Independence with oversight

Sometimes going the extra mile to be fully engaged with your children can be literal. The Goffs’ daughter, Lindsey, and her eighth-grade class were set to tour Washington, D.C., in November, two months after 9/11.

Bob and Maria worried about their daughter’s safety, yet they waved goodbye at the airport. Then Bob booked a flight to D.C. The whole trip, he followed the group at a distance, without being intrusive or getting in the way. As Lindsey grew in independence, Bob remained near, in case he was needed.

The Goffs believe the purpose of parenting is to work your way out of a job by allowing kids to take responsibility and learn lessons for themselves—with parental oversight. Maria says, “I grew up seeing adventure and responsibility as two ideas that were in disagreement with each other. I’ve come to realize that they don’t just coexist, they actually complement one another.”

The cost of adventure

After the tragic events of Sep. 11, Bob and his kids talked about what questions they would ask if they had five minutes with foreign leaders to discuss what was happening in the world. After sharing a number of ideas, their children compiled a letter requesting a face-to-face meeting with dozens of world leaders. Bob and Maria promised that if any leaders responded, they would find a way for the kids to meet with them. As expected, they received many polite rejections—until the State House in Bulgaria accepted their request.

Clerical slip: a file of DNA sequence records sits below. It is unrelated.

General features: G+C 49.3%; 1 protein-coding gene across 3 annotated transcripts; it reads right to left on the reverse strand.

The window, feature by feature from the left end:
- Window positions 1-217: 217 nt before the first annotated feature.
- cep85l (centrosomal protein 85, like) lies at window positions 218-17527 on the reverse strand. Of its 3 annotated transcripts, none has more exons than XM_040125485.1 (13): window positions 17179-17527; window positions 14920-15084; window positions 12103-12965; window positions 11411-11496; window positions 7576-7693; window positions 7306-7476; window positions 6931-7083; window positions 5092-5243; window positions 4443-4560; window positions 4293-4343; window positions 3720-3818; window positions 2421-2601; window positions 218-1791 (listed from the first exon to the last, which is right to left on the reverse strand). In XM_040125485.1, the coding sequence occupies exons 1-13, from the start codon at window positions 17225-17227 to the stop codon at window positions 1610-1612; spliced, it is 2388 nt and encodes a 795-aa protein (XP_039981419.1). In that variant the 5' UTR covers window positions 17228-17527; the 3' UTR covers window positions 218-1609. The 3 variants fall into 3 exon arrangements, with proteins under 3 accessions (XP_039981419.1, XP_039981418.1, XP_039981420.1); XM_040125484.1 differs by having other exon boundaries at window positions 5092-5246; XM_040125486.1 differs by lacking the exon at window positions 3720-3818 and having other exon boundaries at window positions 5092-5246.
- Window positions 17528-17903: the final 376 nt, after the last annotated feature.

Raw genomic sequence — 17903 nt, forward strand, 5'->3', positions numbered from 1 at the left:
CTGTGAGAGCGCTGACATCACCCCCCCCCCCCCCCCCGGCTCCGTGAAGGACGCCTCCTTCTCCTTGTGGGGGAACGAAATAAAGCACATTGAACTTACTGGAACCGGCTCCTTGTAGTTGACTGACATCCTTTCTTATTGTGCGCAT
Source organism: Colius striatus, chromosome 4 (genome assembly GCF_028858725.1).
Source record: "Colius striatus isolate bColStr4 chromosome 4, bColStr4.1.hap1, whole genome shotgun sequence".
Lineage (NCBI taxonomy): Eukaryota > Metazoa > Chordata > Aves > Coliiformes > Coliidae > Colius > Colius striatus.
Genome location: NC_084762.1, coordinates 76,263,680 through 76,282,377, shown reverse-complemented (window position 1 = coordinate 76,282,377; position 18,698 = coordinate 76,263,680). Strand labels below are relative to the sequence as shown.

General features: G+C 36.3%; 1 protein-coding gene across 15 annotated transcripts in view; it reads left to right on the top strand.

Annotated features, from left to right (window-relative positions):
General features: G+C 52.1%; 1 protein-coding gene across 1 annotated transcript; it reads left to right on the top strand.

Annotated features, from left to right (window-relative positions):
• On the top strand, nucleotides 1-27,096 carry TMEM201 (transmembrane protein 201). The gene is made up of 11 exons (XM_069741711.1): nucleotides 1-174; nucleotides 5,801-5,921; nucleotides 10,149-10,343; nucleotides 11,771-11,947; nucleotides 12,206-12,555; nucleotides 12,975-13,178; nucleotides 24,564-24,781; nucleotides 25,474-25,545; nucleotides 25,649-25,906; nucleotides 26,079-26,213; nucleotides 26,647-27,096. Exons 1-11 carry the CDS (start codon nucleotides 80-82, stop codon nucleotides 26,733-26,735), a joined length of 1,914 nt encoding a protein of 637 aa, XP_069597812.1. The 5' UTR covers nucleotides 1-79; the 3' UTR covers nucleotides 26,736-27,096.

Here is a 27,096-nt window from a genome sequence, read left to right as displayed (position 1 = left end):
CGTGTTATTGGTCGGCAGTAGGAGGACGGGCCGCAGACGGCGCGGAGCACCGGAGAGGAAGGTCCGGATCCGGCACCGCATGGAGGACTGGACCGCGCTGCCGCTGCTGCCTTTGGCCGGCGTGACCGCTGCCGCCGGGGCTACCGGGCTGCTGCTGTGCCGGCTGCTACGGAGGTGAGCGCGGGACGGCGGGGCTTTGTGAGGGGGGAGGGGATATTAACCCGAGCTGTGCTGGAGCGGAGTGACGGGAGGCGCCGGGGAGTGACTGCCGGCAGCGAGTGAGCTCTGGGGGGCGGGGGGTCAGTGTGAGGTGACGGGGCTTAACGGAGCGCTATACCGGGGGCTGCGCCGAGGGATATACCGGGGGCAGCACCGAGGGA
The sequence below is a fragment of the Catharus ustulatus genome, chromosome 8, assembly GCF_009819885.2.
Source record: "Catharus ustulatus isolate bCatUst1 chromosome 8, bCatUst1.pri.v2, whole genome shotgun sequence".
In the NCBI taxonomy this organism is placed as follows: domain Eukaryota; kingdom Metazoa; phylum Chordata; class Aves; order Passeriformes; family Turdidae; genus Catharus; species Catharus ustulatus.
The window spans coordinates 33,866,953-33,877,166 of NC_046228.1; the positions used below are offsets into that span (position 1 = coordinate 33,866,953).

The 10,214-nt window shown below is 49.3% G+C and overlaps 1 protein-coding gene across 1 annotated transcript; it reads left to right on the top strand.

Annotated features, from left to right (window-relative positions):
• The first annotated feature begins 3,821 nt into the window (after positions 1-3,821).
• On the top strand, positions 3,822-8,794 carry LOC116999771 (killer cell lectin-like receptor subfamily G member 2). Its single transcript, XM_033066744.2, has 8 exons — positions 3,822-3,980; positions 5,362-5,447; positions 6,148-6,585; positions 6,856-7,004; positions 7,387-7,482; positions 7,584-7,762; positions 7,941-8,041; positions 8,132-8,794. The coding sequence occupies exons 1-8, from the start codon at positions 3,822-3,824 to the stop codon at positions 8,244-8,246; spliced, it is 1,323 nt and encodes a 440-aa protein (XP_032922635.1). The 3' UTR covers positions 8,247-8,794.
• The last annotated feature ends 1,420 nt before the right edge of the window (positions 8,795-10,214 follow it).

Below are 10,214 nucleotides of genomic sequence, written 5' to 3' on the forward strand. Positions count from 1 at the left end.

The invitations kept arriving. Bob had not expected any acceptances, and certainly not 29 of them. He and Maria decided to keep their commitment to their children, even if it meant selling off one of their vehicles. Among the leaders they met with were the prime ministers of Bulgaria and Israel and the president of Switzerland.

At one meeting, they were in a building across from the former Communist Party Headquarters. Walking past grim soldiers, they entered a stately room. Soon a stout man came into the room. One of the first things he said in Russian, which was translated, was that he was nervous to meet them. And when he was nervous, he got hungry. He clapped his hands, and the room filled with wonderful foods by waiting servants. After the feast, they talked about what it means to be a good friend.

At the end of each meeting, the children gave the leader a simple red box. Inside was a key to their home, extending an invitation to visit.

Being you

Bob’s sense of adventure filled the lives of the Goff family as his children grew to adulthood, but Maria says this lifestyle worked for them because that is who Bob is. She encourages others to boldly engage in life in ways that work for them. “Be your family,” she says, “not someone else’s.” The adventurous life is about being fully engaging in your world and with your family, and that looks different for each family.

“I want to be engaged to life and with life,” Bob says. This intentionality allows him to love others, especially his family, with Jesus’ love, which continues to find ways to express itself in a world ripe for adventure.